19. 19.
    Ballesteros LF, Teixeira JA, Mussatto SI (2014) Selection of the solvent and extraction conditions for maximum recovery of antioxidant phenolic compounds from coffee silverskin. Food Bioprocess Tech 7(5):1322–1332CrossRefGoogle Scholar
  20. 20.
    Lopes GR, Ferreira AS, Pinto M, Passos CP, Coelho E, Rodrigues C, Figueira C, Rocha SM, Nunes FM, Coimbra MA (2016) Carbohydrate content, dietary fibre and melanoidins: composition of espresso from single-dose coffee capsules. Food Res Int 89:989–996CrossRefGoogle Scholar
  21. 21.
    Oosterveld A, Harmsen JS, Voragen AGJ, Schols HA (2003) Extraction and characterization of polysaccharides from green and roasted Coffea arabica beans. Carbohydr Polym 52(3):285–296CrossRefGoogle Scholar
  22. 22.
    Nunes FM, Coimbra MA (2002) Chemical characterization of galactomannans and arabinogalactans from two arabica coffee infusions as affected by the degree of roast. J Agric Food Chem 50(6):1429–1434CrossRefGoogle Scholar
  23. 23.
    Nunes FM, Coimbra MA (2002) Chemical characterization of the high-molecular-weight material extracted with hot water from green and roasted robusta coffees as affected by the degree of roast. J Agric Food Chem 50(24):7046–7052CrossRefGoogle Scholar
  24. 24.
    Passos CP, Rudnitskaya A, Neves JMMGC, Lopes GR, Evtuguin DV, Coimbra MA (2019) Structural features of spent coffee grounds water-soluble polysaccharides: towards tailor-made microwave assisted extractions. Carbohydr Polym 214:53–61CrossRefGoogle Scholar
  25. 25.
    Nunes FM, Cruz ACS, Coimbra MA (2012) Insight into the mechanism of coffee melanoidin formation using modified “in Bean” models. J Agric Food Chem 60(35):8710–8719CrossRefGoogle Scholar
  26. 26.
    Bekedam EK, Schols HA, van Boekel MAJS, Smit G (2006) High molecular weight melanoidins from coffee brew. J Agric Food Chem 54(20):7658–7666CrossRefGoogle Scholar
  27. 27.
    Mestdagh F, Glabasnia A, Giuliano P (2017) Chapter 15—the brew—extracting for excellence. In: Folmer B (ed) The craft and science of coffee. Academic Press, AmsterdamGoogle Scholar
  28. 28.
    Angeloni G, Guerrini L, Masella P, Innocenti M, Bellumori M, Parenti A (2019) Characterization and comparison of cold brew and cold drip coffee extraction methods. J Sci Food Agric 99(1):391–399CrossRefGoogle Scholar
  29. 29.
    Clarke RJ, Macrae R (1987) Coffee: vol. 2: technology. Elsevier, LondonCrossRefGoogle Scholar
  30. 30.
    Wang X, Li K, Yang M, Wang J, Zhang J (2017) Hydrolyzability of mannan after adsorption on cellulose. Cellulose 24(1):35–47CrossRefGoogle Scholar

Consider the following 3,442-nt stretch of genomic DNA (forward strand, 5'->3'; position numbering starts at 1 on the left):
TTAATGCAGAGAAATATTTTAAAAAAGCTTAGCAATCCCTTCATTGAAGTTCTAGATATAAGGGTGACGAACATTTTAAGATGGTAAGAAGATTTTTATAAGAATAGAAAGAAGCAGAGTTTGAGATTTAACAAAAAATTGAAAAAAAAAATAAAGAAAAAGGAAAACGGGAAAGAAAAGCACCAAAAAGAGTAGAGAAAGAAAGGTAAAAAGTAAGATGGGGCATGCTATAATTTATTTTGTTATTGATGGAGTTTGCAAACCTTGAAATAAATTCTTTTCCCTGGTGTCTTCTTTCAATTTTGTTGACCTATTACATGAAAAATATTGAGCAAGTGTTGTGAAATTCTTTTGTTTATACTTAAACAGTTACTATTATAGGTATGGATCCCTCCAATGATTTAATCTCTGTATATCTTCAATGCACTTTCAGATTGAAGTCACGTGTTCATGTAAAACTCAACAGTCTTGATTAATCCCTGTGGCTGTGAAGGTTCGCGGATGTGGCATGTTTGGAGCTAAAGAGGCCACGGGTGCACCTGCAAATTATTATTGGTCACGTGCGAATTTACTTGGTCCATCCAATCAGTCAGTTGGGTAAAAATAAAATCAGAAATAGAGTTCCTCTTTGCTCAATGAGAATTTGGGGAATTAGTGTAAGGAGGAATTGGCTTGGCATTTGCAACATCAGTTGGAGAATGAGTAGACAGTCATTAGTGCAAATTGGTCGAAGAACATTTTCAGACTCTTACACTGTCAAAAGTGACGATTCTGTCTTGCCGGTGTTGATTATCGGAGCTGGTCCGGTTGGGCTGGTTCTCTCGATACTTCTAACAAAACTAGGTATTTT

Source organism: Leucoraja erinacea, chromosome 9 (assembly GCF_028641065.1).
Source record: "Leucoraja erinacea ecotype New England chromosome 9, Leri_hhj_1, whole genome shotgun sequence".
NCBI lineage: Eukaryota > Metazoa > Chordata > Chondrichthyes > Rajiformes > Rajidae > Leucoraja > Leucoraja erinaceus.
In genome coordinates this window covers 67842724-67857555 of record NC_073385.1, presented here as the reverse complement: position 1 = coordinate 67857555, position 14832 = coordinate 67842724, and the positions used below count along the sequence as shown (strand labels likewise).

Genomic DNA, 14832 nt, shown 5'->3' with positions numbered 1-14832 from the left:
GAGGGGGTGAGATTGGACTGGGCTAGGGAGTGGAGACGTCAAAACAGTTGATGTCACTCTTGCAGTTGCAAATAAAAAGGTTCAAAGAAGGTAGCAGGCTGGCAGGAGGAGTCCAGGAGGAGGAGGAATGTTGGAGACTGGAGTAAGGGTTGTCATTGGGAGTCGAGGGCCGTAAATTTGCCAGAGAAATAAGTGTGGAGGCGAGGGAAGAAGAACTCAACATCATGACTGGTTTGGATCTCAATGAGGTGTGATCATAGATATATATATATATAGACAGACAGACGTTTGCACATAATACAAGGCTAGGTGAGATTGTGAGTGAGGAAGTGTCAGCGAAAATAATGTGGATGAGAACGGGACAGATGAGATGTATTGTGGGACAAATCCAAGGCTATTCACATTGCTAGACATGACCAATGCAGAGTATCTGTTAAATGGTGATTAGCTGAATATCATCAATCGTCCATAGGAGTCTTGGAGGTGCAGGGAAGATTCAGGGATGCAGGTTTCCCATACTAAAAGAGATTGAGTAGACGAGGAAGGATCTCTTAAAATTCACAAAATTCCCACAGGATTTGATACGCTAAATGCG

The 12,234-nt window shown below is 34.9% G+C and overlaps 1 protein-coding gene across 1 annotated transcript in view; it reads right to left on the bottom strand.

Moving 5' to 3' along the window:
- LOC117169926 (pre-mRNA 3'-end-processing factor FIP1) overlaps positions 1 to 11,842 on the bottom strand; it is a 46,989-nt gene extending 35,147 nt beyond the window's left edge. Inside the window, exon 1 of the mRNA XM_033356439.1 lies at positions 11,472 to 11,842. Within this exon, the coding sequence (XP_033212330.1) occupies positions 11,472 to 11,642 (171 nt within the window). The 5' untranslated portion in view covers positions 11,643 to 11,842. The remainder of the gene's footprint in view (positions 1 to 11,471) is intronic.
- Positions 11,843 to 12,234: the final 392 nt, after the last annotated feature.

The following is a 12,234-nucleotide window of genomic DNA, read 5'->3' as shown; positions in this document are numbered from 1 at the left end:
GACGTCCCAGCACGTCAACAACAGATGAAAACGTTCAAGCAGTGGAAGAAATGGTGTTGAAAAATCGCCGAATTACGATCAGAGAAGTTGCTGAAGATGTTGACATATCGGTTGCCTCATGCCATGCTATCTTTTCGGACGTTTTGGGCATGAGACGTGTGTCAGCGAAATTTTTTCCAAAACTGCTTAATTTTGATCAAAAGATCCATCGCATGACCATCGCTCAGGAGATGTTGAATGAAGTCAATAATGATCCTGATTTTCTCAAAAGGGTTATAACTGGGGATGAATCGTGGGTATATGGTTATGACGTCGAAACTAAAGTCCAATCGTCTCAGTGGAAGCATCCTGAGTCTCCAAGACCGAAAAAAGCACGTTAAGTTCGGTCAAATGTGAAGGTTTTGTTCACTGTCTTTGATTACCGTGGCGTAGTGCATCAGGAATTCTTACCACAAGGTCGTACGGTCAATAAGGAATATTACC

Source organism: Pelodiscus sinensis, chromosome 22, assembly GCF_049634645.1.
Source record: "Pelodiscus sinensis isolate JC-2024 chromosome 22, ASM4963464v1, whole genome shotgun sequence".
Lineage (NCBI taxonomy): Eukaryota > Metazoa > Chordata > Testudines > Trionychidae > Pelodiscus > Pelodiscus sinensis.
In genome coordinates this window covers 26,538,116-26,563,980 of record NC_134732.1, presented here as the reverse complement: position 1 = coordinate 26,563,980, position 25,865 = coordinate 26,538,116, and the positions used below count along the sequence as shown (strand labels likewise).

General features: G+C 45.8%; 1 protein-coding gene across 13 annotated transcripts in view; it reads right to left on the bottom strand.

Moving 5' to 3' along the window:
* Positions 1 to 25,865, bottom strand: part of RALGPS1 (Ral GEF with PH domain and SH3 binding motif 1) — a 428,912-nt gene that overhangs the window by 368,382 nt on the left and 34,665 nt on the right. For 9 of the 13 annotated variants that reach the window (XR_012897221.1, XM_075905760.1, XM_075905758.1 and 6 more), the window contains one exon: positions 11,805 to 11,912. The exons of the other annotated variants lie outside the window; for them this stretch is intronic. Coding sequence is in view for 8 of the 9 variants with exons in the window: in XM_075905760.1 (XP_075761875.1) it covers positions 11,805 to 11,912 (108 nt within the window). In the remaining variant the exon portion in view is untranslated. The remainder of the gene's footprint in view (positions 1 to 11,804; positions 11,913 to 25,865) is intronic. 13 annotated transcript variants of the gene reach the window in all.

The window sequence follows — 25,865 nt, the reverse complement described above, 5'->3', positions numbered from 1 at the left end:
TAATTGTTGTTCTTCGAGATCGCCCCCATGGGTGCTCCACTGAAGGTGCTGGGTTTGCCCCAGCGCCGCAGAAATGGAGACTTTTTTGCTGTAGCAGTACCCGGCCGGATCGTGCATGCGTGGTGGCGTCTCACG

31. 31.
    Newman RH, Hemmingson JA (1998) Interactions between locust bean gum and cellulose characterized by13C n.m.r. spectroscopy. Carbohydr Polym 36(2):167–172CrossRefGoogle Scholar
  32. 32.
    Nunes FM, Coimbra MA (1998) Influence of polysaccharide composition in foam stability of espresso coffee. Carbohydr Polym 37(3):283–285CrossRefGoogle Scholar
  33. 33.
    Shin K-S (2017) The chemical characteristics and immune-modulating activity of polysaccharides isolated from cold-brew coffee. Prev Nutr Food Sci 22(2):100–106PubMedPubMedCentralGoogle Scholar
  34. 34.
    Ferreira SS, Passos CP, Cepeda MR, Lopes GR, Teixeira-Coelho M, Madureira P, Nunes FM, Vilanova M, Coimbra MA (2018) Structural polymeric features that contribute to in vitro immunostimulatory activity of instant coffee. Food Chem 242:548–554CrossRefGoogle Scholar
  35. 35.
    Passos CP, Moreira ASP, Domingues MRM, Evtuguin DV, Coimbra MA (2014) Sequential microwave superheated water extraction of mannans from spent coffee grounds. Carbohydr Polym 103:333–338CrossRefGoogle Scholar
  36. 36.
    Bekedam EK, Loots MJ, Schols HA, Van Boekel MAJS, Smit G (2008) Roasting effects on formation mechanisms of coffee brew melanoidins. J Agric Food Chem 56(16):7138–7145CrossRefGoogle Scholar
  37. 37.
    Hečimović I, Belščak-Cvitanović A, Horžić D, Komes D (2011) Comparative study of polyphenols and caffeine in different coffee varieties affected by the degree of roasting. Food Chem 129(3):991–1000CrossRefGoogle Scholar
  38. 38.
    Fujioka K, Shibamoto T (2008) Chlorogenic acid and caffeine contents in various commercial brewed coffees. Food Chem 106(1):217–221CrossRefGoogle Scholar
  39. 39.
    Moreira ASP, Nunes FM, Simões C, Maciel E, Domingues P, Domingues MRM, Coimbra MA (2017) Data on coffee composition and mass spectrometry analysis of mixtures of coffee related carbohydrates, phenolic compounds and peptides. Data Brief 13:145–161CrossRefGoogle Scholar
  40. 40.
    Macrae R (1985) Nitrogenous components. In: Clarke RJ, Macrae R (eds) Coffee: volume 1: chemistry. Springer, DordrechtGoogle Scholar
  41. 41.
    Ludwig IA, Mena P, Calani L, Cid C, Del Rio D, Lean MEJ, Crozier A (2014) Variations in caffeine and chlorogenic acid contents of coffees: what are we drinking? Food Funct 5(8):1718–1726CrossRefGoogle Scholar
  42. 42.
    Crozier TWM, Stalmach A, Lean MEJ, Crozier A (2012) Espresso coffees, caffeine and chlorogenic acid intake: potential health implications. Food Funct 3(1):30–33CrossRefGoogle Scholar
  43. 43.
    Bekedam EK, Schols HA, Van Boekel MAJS, Smit G (2008) Incorporation of chlorogenic acids in coffee brew melanoidins. J Agric Food Chem 56(6):2055–2063CrossRefGoogle Scholar
  44. 44.
    López-Galilea I, De Peña MP, Cid C (2007) Correlation of selected constituents with the total antioxidant capacity of coffee beverages: influence of the brewing procedure. J Agric Food Chem 55(15):6110–6117CrossRefGoogle Scholar

Copyright information

© Springer-Verlag GmbH Germany, part of Springer Nature 2019

Authors and Affiliations

  • Guido R. Lopes
    • 1
  • Cláudia P. Passos
    • 1
  • Carla Rodrigues
    • 2
  • José A. Teixeira
    • 3
  • Manuel A. Coimbra
    • 1
    Email author
  1. 1.QOPNA & LAQV-REQUIMTE, Department of ChemistryUniversity of AveiroAveiroPortugal
  2. 2.Diverge, Grupo Nabeiro Innovation CenterLisbonPortugal
  3. 3.Centre of Biological EngineeringUniversity of MinhoBragaPortugal

Personalised recommendations